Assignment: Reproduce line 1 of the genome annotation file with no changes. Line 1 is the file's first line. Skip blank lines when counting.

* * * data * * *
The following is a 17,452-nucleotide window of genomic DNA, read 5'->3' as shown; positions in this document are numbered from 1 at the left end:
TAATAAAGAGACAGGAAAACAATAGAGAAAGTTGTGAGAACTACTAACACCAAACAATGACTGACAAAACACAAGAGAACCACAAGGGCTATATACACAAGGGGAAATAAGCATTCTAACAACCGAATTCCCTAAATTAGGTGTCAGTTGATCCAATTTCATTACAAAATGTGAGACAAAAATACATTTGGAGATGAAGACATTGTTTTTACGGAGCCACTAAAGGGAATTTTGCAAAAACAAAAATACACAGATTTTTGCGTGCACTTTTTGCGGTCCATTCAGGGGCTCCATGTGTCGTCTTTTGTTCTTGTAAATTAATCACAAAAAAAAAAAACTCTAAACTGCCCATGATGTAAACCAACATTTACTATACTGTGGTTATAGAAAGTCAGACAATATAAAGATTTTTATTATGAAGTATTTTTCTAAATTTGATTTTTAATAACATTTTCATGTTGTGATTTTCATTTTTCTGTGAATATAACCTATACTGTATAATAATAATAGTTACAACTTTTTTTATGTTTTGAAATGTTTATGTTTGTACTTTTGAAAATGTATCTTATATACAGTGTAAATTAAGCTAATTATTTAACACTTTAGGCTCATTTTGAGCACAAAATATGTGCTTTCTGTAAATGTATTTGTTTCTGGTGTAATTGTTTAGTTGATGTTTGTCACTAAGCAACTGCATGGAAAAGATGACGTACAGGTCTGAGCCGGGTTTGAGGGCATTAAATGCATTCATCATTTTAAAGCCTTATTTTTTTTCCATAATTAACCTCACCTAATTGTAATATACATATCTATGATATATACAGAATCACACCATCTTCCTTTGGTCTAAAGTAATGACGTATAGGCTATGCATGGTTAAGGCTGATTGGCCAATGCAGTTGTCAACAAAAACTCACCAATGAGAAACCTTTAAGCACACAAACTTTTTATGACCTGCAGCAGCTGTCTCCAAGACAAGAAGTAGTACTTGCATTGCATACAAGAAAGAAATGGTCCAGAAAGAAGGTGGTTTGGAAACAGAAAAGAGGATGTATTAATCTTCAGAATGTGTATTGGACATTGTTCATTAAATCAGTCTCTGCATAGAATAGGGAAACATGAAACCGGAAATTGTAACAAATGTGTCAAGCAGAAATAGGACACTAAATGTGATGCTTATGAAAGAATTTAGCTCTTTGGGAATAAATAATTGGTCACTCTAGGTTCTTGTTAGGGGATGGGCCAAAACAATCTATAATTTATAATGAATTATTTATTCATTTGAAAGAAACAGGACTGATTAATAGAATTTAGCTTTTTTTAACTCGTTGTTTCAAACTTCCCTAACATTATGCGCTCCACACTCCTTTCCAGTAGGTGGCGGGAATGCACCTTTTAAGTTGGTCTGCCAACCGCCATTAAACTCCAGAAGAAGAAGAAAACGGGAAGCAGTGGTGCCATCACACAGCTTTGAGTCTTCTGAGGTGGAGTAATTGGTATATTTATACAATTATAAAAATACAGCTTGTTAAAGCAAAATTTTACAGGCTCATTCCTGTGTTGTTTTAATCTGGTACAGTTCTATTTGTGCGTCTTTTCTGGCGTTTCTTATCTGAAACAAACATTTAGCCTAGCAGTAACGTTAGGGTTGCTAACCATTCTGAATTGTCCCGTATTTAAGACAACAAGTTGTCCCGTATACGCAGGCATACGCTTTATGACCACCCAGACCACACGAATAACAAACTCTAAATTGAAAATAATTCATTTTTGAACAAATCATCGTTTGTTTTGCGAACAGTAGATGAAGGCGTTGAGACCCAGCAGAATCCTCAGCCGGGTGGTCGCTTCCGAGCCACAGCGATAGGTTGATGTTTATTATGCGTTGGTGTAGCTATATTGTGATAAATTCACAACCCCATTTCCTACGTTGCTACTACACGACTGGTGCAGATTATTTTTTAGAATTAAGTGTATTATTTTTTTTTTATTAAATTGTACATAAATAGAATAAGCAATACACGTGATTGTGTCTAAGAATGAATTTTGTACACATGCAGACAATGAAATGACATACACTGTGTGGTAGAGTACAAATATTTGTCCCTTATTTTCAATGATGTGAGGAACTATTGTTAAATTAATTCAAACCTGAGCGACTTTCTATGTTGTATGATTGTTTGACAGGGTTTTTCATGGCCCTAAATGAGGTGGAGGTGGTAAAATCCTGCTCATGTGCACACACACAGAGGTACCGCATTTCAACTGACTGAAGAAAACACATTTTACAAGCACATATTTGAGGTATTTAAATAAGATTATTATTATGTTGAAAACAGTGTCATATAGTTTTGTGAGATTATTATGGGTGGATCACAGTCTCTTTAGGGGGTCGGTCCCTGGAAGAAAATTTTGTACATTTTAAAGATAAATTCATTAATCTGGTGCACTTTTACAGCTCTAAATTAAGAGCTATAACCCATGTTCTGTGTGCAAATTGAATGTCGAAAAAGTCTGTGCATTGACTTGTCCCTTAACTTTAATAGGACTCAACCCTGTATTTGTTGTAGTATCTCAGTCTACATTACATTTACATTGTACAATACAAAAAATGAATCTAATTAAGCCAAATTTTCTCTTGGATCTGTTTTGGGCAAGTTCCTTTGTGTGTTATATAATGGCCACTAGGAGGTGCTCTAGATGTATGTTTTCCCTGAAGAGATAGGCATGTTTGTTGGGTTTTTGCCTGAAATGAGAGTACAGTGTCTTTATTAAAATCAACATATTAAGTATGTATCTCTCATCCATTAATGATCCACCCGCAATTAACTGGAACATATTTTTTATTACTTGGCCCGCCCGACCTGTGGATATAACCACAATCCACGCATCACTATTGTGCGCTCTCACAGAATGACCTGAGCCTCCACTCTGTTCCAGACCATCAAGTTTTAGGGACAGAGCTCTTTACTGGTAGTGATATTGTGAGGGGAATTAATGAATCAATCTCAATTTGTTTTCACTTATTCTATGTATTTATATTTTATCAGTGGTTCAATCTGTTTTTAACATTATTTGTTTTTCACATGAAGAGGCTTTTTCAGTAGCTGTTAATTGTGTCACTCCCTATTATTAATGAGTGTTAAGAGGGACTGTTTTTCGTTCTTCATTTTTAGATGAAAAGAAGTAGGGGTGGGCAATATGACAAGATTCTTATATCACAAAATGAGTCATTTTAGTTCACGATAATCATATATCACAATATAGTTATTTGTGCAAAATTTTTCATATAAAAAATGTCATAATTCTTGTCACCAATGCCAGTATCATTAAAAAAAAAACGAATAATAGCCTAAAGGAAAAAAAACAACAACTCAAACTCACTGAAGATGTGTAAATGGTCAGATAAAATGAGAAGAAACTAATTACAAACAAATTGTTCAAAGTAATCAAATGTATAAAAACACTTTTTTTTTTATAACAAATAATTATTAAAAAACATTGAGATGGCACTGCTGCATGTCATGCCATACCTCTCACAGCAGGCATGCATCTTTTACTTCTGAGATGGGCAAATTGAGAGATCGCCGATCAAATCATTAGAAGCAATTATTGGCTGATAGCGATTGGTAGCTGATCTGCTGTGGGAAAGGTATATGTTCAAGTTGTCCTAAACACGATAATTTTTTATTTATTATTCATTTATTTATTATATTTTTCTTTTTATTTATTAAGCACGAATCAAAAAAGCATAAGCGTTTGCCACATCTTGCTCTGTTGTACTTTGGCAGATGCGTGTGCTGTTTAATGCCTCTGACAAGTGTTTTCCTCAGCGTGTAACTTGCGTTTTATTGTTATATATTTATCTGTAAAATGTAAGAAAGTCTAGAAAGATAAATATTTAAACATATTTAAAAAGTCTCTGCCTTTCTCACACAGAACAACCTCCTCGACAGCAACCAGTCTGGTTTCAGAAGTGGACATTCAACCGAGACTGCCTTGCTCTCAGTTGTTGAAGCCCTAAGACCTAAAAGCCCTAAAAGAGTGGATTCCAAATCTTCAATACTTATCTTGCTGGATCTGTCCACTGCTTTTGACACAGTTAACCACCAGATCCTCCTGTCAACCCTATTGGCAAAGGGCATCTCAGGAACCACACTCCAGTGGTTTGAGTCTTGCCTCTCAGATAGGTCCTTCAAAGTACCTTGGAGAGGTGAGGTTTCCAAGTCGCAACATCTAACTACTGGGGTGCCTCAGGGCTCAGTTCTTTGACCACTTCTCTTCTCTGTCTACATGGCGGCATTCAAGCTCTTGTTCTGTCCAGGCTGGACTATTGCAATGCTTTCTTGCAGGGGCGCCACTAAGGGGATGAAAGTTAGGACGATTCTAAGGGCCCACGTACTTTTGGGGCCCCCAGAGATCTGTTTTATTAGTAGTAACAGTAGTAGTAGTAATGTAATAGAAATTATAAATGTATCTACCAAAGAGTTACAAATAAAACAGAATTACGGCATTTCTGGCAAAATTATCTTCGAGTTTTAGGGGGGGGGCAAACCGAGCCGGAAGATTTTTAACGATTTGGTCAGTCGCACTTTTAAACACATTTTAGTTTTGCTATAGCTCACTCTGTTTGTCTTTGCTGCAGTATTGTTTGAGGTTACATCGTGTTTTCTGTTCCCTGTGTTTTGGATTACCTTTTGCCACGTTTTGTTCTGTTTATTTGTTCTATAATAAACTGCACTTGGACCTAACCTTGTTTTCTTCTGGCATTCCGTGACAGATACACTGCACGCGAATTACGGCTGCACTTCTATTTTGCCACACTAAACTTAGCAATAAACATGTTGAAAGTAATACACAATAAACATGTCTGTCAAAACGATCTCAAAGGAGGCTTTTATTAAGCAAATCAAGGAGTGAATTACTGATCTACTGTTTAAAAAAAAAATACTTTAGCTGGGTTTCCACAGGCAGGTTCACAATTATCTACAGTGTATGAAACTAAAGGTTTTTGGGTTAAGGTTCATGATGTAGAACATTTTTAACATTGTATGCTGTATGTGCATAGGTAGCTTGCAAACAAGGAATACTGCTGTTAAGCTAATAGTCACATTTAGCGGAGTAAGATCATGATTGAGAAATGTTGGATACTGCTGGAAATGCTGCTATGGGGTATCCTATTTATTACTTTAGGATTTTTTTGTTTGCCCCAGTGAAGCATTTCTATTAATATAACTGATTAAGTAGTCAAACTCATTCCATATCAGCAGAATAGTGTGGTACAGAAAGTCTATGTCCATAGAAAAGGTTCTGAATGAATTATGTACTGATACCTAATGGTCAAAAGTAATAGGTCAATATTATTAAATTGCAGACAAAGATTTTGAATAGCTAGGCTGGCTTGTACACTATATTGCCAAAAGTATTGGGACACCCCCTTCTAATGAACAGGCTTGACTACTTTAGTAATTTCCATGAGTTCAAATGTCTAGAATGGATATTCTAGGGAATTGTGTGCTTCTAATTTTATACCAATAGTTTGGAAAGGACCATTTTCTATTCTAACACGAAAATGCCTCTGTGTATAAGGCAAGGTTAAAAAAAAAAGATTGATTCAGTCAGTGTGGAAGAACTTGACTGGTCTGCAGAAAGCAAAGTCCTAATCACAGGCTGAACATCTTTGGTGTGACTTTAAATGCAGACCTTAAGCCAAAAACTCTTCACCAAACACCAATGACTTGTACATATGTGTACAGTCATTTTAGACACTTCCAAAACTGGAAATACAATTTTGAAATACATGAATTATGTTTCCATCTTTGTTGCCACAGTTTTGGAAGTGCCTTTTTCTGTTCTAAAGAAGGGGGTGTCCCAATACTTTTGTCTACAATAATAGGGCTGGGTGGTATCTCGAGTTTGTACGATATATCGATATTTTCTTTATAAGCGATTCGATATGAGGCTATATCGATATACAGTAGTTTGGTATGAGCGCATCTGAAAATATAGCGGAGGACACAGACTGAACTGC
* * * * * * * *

The following is a 17,452-nucleotide window of genomic DNA, read 5'->3' as shown; positions in this document are numbered from 1 at the left end: